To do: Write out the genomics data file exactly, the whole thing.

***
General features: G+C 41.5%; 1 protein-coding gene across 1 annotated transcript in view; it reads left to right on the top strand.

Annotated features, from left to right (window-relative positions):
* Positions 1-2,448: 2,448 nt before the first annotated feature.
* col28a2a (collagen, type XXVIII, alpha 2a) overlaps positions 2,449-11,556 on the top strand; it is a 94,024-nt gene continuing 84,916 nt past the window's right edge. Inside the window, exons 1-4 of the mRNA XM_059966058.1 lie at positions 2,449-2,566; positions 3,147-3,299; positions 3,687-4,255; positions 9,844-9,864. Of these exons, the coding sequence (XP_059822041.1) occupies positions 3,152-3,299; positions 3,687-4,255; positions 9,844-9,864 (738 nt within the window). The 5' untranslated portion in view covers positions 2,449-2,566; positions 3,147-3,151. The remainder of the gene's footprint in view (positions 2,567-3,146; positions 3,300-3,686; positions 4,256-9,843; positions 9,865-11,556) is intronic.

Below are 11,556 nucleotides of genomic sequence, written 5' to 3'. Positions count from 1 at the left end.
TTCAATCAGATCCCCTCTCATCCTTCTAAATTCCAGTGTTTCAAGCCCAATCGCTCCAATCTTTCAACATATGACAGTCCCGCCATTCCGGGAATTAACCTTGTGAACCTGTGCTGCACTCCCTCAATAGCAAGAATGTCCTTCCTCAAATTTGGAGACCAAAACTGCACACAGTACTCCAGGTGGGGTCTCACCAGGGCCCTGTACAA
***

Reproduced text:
General features: G+C 41.5%; 1 protein-coding gene across 1 annotated transcript in view; it reads left to right on the top strand.

Annotated features, from left to right (window-relative positions):
* Positions 1-2,448: 2,448 nt before the first annotated feature.
* col28a2a (collagen, type XXVIII, alpha 2a) overlaps positions 2,449-11,556 on the top strand; it is a 94,024-nt gene continuing 84,916 nt past the window's right edge. Inside the window, exons 1-4 of the mRNA XM_059966058.1 lie at positions 2,449-2,566; positions 3,147-3,299; positions 3,687-4,255; positions 9,844-9,864. Of these exons, the coding sequence (XP_059822041.1) occupies positions 3,152-3,299; positions 3,687-4,255; positions 9,844-9,864 (738 nt within the window). The 5' untranslated portion in view covers positions 2,449-2,566; positions 3,147-3,151. The remainder of the gene's footprint in view (positions 2,567-3,146; positions 3,300-3,686; positions 4,256-9,843; positions 9,865-11,556) is intronic.

Below are 11,556 nucleotides of genomic sequence, written 5' to 3'. Positions count from 1 at the left end.
TTCAATCAGATCCCCTCTCATCCTTCTAAATTCCAGTGTTTCAAGCCCAATCGCTCCAATCTTTCAACATATGACAGTCCCGCCATTCCGGGAATTAACCTTGTGAACCTGTGCTGCACTCCCTCAATAGCAAGAATGTCCTTCCTCAAATTTGGAGACCAAAACTGCACACAGTACTCCAGGTGGGGTCTCACCAGGGCCCTGTACAA